The importance of operations prior to poultry slaughter should not be underestimated if the ultimate goal is to produce a high-quality carcass.
Firstly, there is the matter of feed withdrawal. Under normal conditions, the time between feed withdrawal and slaughter is 8-12 hours, while the water supply should not be terminated.

There are two incorrect feed withdrawal situations — short feed withdrawal: less than 8 hours, and long feed withdrawal: more than 12 hours.

Signs of atypical feed withdrawal at processing  

A short feed withdrawal can be identified by the following characteristics, which can be seen after plucking the bird and during evisceration:

  • After chickens are plucked, the crop is visibly enlarged. This is due to an excessive feed content;
  • Intestines are full and they are located closer to the vent. This organ also exhibits a slight increase in size; and
  • During evisceration, the proventriculus and gizzard are found to be full of feed.

Long feed withdrawal is the otherside of the coin. It causes significant dehydration problems and the effects on the affected organs are visible during evisceration.

Intestines : If red particles (resembling little pieces of tomato skin) are observed in the feces on the floor of the plant’s storage area, then the intestine’s mucosal layer is being evacuated. In this case, during evisceration, the intestines tend to break, even if handled (either manually or automatically) with care. This results in fecal contamination.

Gallbladder : The gallbladder reaches its maximum size during prolonged withdrawal. The tissue becomes very fragile and it easily breaks, despite careful handling. Once the gallbladder is broken, bile spills inside and/or outside the abdominal cavity. If the carcass is not washed immediately, the bile may leave an indelible stain.

Liver : This organ is the chicken’s energy reserve: it contains glycogen and fat. When this reserve is depleted, the liver shrinks and turns dark red. In addition, the taste becomes a little bitter, due to the action of reverse peristalsis.

Gizzard : The gastric cuticle increases its adherence as a result of the dehydration process, consequently more pressure on the peeler rollers will be needed to remove it. This problem represents a loss of gizzard meat of around 20%, which affects the final yield of the process: carcass and giblets.

Crop : Dehydration causes the crop to attach firmly to the abdominal cavity, resulting in more effort from the personnel in order to remove it.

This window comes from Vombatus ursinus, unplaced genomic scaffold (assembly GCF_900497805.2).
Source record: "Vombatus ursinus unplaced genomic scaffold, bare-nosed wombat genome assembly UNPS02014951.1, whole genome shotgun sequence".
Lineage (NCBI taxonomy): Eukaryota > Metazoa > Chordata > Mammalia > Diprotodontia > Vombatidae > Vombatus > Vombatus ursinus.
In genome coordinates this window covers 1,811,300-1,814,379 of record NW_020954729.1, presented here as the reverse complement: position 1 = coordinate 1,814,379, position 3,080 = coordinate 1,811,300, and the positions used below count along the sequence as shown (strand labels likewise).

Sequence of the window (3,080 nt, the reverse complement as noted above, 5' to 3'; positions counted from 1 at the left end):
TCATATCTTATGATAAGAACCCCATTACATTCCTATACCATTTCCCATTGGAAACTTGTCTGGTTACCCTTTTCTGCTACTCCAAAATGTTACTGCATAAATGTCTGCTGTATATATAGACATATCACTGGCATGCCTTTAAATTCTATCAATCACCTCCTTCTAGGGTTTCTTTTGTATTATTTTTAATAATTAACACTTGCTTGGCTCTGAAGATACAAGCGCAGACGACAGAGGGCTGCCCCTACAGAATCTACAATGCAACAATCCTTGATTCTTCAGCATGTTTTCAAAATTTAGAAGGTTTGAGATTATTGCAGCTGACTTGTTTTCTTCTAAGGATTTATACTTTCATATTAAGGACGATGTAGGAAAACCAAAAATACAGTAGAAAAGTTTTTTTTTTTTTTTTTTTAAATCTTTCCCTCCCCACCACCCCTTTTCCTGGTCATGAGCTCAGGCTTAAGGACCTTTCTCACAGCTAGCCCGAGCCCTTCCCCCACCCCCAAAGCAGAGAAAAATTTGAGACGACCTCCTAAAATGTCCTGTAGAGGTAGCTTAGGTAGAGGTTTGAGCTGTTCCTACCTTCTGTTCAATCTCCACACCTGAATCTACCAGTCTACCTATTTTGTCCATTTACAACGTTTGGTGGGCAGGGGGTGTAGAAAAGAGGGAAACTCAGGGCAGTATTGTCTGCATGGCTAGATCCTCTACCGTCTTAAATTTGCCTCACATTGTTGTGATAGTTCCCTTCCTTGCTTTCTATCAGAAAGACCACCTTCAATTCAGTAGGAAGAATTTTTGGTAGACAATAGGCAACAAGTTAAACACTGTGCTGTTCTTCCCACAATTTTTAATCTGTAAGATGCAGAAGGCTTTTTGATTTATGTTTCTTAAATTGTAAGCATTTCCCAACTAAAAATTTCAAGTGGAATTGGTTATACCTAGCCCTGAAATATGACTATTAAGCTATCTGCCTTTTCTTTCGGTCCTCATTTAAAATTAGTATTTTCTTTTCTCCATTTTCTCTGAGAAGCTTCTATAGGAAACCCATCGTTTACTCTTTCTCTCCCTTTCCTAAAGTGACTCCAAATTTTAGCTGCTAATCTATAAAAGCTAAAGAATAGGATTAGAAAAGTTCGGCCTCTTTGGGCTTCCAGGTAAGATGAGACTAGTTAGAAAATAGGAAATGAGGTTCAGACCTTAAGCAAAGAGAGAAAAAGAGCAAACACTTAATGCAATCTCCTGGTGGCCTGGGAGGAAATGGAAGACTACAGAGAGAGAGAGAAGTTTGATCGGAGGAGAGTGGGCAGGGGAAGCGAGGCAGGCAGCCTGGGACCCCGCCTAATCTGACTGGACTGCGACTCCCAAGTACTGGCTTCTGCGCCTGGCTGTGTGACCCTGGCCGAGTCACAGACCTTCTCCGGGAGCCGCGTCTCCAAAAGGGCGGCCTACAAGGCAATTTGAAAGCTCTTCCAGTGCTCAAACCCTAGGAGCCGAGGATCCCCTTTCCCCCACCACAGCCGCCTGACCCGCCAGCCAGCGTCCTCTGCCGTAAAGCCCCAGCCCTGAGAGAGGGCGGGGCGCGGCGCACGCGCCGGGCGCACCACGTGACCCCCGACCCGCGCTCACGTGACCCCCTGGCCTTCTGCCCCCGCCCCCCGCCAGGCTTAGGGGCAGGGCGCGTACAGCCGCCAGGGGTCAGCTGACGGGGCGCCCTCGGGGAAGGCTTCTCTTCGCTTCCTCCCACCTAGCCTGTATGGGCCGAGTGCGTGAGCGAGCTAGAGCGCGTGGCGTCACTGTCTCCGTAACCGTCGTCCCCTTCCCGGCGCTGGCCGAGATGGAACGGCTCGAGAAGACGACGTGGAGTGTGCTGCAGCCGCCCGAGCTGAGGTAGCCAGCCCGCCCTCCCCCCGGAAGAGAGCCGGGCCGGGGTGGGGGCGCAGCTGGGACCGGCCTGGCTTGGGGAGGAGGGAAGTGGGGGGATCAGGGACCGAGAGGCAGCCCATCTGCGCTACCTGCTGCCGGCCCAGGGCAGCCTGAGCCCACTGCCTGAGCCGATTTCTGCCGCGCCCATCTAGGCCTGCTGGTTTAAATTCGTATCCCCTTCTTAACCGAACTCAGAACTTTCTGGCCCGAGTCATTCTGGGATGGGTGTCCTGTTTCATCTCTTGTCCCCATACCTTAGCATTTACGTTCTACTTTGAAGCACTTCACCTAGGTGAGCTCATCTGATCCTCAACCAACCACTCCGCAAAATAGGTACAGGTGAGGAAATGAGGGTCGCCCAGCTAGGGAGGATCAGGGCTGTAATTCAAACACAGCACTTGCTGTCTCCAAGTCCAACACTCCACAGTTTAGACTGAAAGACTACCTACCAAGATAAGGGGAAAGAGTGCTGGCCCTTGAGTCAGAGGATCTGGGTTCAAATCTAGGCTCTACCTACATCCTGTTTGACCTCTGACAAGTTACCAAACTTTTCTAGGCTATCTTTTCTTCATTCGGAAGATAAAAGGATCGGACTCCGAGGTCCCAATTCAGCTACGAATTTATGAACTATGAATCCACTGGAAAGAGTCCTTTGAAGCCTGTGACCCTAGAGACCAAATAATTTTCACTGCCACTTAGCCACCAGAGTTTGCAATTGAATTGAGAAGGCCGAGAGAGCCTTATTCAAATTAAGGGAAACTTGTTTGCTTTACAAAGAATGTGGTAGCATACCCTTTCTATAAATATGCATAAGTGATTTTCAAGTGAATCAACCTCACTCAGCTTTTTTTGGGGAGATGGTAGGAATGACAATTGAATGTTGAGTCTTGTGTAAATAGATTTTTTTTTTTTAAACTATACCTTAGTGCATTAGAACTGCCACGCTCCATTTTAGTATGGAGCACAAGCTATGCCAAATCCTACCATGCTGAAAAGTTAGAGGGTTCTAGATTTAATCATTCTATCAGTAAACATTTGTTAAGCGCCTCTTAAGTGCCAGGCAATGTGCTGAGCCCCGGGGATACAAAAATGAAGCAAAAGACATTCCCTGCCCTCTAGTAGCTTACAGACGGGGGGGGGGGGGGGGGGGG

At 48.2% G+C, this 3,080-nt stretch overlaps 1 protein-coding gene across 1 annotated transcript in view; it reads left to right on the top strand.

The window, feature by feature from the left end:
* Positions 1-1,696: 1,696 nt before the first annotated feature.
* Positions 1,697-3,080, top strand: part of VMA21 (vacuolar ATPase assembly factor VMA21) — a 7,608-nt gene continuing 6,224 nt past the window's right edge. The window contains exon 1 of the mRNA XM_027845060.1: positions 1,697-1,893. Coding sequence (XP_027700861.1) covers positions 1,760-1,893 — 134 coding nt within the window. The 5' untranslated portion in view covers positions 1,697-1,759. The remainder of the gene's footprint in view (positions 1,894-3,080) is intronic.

Effects on quality, safety and yield  

Certain problems become evident when the feed withdrawal period is too short.

Among these will be variability in the average live weight. This can be a major problem in fulfilling customer orders as there will be high variability in carcass weights.

Additionally, should a bird fail to convert its last meal into meat, there is a waste of resources. When the withdrawal period it too short, there is a high risk of feed and/or fecal contamination during evisceration.

A long feed withdrawal period also presents its own problems. It can directly impact on quality, for example, physical appearance and carcasses with green spots; safety, as there is a high risk of bacterial contamination; and yield, due to the weight loss in gizzards and livers.

Before stunning  

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Immediately prior to electric stunning, a number of factors need to be taken into consideration.

For example, the voltage and electric current need to be adjusted according to the average weight of the bird. Similar adjustments should also be made for transit time and bath height.

The hanging area should be lit using special blue lights, and the breast comforter should be adjusted to ensure contact with the chicken’s breast.

To prevent excessive build up of blood in the neck and wings, the time between hanging and entry into the water bath of the stunner should be between 20 and 30 seconds. The entry ramp to the water bath should be kept clean and dry to prevent pre-shock. Failure to do this will result in birds lifting their head and wings and avoiding the bath. Additionally, the metal shaft at the top of the shackles must be in permanent contact, to ensure a closed electric circuit.